Okinawans angry at restart of US base expansion work
Protests flared in Okinawa over the restart of ocean bed surveys in preparation for the expansion of a U.S. Marine base in the southern Japanese island.
Public broadcaster NHK showed workers installing floating barriers off the coast at Henoko, where land is to be reclaimed to build new runways. An 84-year-old woman was taken to hospital after hitting her head during a standoff between protesters and riot police, the Okinawa Times newspaper reported. The Okinawa Defense Bureau declined to comment on the work.
Seventeen years of wrangling over the new facility, meant to replace Marine Corps Air Station Futenma in a crowded city on the island, appeared to end in 2013 when the then governor of Okinawa agreed to the project. The debate reignited in November with the election of a governor who opposes the base relocation.
The standoff may hamper Prime Minister Shinzo Abe’s bid to strengthen Japan’s ties with the U.S. amid a territorial dispute with China over islands in the East China Sea about 250 miles from the main island of Okinawa. Successive Japanese governments have struggled to fulfill alliance expectations while trying to quell local anger.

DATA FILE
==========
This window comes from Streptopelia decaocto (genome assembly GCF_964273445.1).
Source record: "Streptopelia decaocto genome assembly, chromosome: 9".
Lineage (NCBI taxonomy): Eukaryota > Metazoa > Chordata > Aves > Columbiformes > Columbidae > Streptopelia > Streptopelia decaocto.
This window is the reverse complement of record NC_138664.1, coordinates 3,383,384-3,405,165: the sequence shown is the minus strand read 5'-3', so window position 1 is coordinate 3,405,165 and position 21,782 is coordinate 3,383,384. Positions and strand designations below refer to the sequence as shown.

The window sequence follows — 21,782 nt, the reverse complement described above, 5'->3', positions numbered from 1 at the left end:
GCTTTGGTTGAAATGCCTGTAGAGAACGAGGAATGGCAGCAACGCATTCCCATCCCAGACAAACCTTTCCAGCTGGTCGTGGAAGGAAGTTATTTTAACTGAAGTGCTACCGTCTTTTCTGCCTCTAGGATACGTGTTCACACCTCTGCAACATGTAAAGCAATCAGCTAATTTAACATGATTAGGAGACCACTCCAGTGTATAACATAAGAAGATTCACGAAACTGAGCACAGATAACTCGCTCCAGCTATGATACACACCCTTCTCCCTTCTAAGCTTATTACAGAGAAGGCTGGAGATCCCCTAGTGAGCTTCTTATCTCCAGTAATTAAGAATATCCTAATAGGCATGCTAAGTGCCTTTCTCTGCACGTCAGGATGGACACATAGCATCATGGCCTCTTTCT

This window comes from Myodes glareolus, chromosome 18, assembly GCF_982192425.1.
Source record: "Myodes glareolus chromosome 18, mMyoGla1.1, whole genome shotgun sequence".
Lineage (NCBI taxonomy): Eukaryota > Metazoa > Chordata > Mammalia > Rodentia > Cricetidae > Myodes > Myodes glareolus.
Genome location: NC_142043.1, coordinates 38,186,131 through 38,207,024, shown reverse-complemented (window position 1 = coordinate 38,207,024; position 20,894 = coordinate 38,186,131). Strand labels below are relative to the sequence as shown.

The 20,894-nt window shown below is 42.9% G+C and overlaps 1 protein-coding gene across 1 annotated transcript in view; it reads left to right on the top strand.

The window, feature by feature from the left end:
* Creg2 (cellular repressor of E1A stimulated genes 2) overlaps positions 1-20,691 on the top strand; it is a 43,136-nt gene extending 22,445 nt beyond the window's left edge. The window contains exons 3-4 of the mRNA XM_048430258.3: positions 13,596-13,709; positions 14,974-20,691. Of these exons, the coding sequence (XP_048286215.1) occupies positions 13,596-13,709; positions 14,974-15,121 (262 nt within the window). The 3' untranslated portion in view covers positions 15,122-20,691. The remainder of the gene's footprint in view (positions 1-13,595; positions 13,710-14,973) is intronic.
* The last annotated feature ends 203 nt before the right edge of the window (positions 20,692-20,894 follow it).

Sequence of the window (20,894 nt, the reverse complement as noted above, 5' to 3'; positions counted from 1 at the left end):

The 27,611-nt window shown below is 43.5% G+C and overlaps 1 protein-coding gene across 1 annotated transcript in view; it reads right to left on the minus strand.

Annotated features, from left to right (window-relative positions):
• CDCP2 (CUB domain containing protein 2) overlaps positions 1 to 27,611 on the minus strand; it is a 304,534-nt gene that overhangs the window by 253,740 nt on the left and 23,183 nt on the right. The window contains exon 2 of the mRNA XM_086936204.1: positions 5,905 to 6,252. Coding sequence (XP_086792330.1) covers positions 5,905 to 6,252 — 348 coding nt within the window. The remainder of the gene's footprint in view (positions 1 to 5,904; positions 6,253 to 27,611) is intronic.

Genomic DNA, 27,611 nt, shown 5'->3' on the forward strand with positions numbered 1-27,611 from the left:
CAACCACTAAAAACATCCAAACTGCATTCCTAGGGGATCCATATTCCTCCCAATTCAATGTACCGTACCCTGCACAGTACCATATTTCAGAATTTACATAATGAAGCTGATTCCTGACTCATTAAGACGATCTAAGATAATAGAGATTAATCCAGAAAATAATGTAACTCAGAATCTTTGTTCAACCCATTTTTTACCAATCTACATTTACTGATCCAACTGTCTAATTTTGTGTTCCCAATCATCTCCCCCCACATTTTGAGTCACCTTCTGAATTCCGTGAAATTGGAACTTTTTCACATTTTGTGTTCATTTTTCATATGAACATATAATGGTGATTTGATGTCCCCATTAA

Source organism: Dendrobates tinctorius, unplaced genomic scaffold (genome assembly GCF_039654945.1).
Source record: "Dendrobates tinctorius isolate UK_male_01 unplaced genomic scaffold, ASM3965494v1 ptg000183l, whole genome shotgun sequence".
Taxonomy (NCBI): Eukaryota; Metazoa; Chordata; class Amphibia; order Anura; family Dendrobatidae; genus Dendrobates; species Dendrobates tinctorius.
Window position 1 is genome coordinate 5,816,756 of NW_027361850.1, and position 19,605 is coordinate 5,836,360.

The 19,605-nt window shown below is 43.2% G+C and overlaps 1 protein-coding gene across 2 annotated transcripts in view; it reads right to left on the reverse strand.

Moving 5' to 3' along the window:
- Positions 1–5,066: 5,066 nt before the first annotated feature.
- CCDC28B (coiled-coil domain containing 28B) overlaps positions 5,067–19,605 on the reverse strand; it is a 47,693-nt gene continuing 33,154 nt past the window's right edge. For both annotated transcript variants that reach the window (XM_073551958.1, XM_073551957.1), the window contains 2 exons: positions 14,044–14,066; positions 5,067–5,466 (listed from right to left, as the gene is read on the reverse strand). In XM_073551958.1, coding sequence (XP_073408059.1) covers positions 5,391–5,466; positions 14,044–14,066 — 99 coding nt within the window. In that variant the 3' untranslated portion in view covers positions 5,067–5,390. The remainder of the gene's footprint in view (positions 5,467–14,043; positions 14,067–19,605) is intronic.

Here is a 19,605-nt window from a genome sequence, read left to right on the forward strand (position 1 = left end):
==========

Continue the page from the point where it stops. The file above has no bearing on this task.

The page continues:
“We want to do all we can to achieve the fastest possible return of the Futenma base,” Chief Cabinet Secretary Yoshihide Suga told reporters in Tokyo. “We want to proceed with the relocation steadily, while taking safety into consideration.”
Construction began a day after the cabinet approved the first cut in funding to Okinawa in five years. Suga said the reduction, which compares with a 0.5 percent rise in the overall national budget, wasn’t related to the governor’s stance on the base.
Protesters turned out in boats to oppose surveys of the ocean bed at Henoko last year, which were suspended in September due to adverse weather and the prefectural election, according to NHK.
Some Okinawan residents complain of noise, accidents, crime and pollution related to the military bases. The island hosts about three-quarters of the U.S. bases in Japan on only 0.6 percent of the country’s landmass.
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